Iowa still had a chance to win the game, or force the game into overtime when the offense took over at its own 20-yard line with 1 minute, 5 seconds left to play.
But the drive ended when Nebraska linebacker Chris Colarevic intercepted a pass thrown by Padilla in the closing seconds.
There still were a few seconds left on the clock when the Nebraska players sprinted to the north end zone to reclaim the Heroes Trophy, which hasn’t resided in Lincoln since Nebraska last beat Iowa in 2014.
Iowa still has an slim chance of making the Big Ten Championship game, but it would take Illinois losing to 1-10 Northwestern and Purdue losing to 4-7 Indiana.
You never say never, but the odds of Illinois and Purdue both losing to opponents with losing records would seem pretty slim.
Perhaps the most frustrating and befuddling thing about Friday’s loss is the lack of urgency that Iowa showed on offense in the second half while trailing by double digits.
It made no sense for Iowa to take as much time as it did between plays in the third quarter. It wasn’t until about midway through the fourth quarter when Iowa finally started to push the tempo on offense.
Iowa finished the regular season 7-5 overall and 5-4 in the Big Ten, while Nebraska finished 4-8 and 2-7 in the conference under interim head coach Mickey Joseph.
Iowa still has at least one game left to play in a bowl game, but that is little consolation right now.
Nebraska deserves credit for coming out aggressive on offense and for taking the Iowa crowd out of the game in the first half.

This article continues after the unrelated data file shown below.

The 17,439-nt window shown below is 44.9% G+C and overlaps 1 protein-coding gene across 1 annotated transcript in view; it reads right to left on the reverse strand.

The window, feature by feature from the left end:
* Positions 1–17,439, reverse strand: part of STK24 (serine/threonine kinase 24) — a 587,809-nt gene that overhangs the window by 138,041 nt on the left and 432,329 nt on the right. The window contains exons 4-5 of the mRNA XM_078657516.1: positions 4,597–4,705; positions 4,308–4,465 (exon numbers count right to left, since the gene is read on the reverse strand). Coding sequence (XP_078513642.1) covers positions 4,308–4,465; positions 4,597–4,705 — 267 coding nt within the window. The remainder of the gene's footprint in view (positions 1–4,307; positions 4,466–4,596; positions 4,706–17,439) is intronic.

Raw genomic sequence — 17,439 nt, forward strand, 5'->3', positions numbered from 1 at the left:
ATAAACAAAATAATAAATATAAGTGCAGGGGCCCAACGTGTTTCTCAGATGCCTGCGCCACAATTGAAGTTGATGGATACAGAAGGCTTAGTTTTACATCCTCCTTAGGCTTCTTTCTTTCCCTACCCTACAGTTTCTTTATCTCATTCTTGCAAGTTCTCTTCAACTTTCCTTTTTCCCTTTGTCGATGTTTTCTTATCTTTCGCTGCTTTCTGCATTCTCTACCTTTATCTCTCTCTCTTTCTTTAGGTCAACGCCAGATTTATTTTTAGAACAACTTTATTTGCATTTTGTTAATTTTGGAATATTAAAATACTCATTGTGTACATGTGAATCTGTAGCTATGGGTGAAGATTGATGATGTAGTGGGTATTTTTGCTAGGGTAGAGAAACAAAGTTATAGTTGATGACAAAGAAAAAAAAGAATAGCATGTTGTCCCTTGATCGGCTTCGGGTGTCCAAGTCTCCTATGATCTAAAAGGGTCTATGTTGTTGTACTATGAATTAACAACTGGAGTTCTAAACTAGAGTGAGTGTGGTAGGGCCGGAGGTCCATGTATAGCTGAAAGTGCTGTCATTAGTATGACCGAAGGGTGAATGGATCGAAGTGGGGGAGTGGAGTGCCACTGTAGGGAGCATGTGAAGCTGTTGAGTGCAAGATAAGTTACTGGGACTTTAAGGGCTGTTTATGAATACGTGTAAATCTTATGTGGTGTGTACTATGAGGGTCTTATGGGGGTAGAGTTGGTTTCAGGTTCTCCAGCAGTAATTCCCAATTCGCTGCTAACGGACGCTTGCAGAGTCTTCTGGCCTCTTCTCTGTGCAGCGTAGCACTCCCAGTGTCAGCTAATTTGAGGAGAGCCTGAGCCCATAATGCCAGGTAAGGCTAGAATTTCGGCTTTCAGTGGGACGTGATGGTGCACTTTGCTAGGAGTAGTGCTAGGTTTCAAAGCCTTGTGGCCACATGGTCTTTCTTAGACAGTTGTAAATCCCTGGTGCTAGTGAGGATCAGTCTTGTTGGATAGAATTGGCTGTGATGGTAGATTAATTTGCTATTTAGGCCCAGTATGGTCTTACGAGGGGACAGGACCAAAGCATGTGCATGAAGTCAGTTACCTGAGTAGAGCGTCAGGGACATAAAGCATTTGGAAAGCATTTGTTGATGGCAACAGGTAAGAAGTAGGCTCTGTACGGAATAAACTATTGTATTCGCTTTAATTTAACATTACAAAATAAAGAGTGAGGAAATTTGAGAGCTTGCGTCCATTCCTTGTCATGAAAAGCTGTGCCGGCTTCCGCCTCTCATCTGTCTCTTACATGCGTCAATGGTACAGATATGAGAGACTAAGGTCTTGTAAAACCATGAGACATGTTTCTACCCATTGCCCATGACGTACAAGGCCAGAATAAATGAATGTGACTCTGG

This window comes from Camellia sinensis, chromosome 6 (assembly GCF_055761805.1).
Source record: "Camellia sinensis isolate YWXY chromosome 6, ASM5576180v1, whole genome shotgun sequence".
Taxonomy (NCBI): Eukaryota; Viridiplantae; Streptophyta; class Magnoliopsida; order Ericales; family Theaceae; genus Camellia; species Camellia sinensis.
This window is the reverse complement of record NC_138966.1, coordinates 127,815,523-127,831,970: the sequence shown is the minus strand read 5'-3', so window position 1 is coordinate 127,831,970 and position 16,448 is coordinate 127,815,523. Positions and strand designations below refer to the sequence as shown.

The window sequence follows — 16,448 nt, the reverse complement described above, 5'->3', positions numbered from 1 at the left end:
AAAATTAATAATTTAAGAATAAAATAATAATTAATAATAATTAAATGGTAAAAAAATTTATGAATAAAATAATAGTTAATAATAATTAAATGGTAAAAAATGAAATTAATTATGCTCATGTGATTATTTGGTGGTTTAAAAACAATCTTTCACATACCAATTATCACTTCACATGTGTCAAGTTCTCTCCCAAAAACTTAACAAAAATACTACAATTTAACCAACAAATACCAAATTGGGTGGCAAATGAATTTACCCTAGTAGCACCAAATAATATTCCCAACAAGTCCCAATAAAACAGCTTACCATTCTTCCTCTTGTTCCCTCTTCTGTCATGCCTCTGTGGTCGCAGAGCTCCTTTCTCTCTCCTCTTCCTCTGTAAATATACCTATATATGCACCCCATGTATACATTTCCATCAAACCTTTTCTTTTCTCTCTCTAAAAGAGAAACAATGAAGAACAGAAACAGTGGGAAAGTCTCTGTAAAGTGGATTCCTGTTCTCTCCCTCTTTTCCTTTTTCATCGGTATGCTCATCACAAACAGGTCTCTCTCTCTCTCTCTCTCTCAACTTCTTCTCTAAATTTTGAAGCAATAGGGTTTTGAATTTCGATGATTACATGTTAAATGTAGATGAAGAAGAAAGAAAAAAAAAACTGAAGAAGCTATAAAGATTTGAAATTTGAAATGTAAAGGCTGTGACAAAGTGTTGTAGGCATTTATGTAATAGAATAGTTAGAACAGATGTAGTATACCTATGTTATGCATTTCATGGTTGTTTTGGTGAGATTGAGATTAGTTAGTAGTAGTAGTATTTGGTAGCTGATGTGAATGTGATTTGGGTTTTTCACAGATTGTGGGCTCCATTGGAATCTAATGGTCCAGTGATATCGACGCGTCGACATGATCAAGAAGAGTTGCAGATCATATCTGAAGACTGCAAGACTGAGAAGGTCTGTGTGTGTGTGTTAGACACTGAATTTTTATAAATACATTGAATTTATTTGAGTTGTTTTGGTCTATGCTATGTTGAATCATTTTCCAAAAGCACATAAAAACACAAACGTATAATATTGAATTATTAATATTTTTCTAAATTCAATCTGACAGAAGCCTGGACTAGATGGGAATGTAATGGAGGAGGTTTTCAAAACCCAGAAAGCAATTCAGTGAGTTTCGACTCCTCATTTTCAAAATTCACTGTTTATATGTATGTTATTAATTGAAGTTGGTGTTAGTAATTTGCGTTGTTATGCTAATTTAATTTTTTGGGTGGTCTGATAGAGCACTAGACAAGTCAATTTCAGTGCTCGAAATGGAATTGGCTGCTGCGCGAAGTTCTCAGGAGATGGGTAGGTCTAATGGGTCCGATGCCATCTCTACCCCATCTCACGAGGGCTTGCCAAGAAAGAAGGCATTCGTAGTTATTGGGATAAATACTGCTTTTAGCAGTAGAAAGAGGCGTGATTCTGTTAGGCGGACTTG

The crowd really didn’t have much to cheer about until Iowa finally rallied late in the second half.
Nebraska dominated the first half from a scoring and from a statistical standpoint as it led 17-0 at the break.
Nebraska had 240 yards in the first half, while Iowa only had 72 yards and lost two fumbles.
Nebraska also took advantage of DeJean’s injury by completing an 87-yard touchdown pass from Casey Thompson to Trey Palmer with 8:45 left in the first quarter.
Palmer made a move on true freshman cornerback T.J. Hall and then Thompson hit a wide open Palmer in stride for the touchdown.
The Cornhuskers expanded the lead to 24-0 on a 14-yard touchdown pass from Thompson to Marcus Washington with 12:15 left in the third quarter.
Iowa then finally crossed the goal line when Kaleb Johnson broke loose for a 44-yard touchdown run with 8:32 left in the third quarter.
Iowa then forced Nebraska to punt on its next possession and you could feel the momentum shifting ever so slightly.
However, the drive stalled near midfield and Kirk Ferentz chose to punt with less than one minute left in the third quarter.
Iowa cut the deficit to 24-13 when Padilla connected with sophomore tight end Luke Lachey for a 14-yard touchdown with 6:49 left to play.
Drew Stevens made the point-after kick to trim the deficit to 10 points.
But it would prove to be too big of a deficit for Iowa to overcome.
Nebraska 10 7 7 0 – 24
Iowa 0 0 7 10 – 17
N -Trey Palmer 87 pass from Casey Thompson (Timmy Bleekrode kick)
N – Bleekrode 21 FG
N – Palmer 18 pass from Thompson (Bleekrode kick)
N – Marcus Washington 14 pass from Thompson (Bleekrode kick)
I – Kaleb Johnson 44 run (Drew Stevens kick)
I – Luke Lachey 14 pass from Alex Padilla (Stevens kick)
I – Stevens 45 FG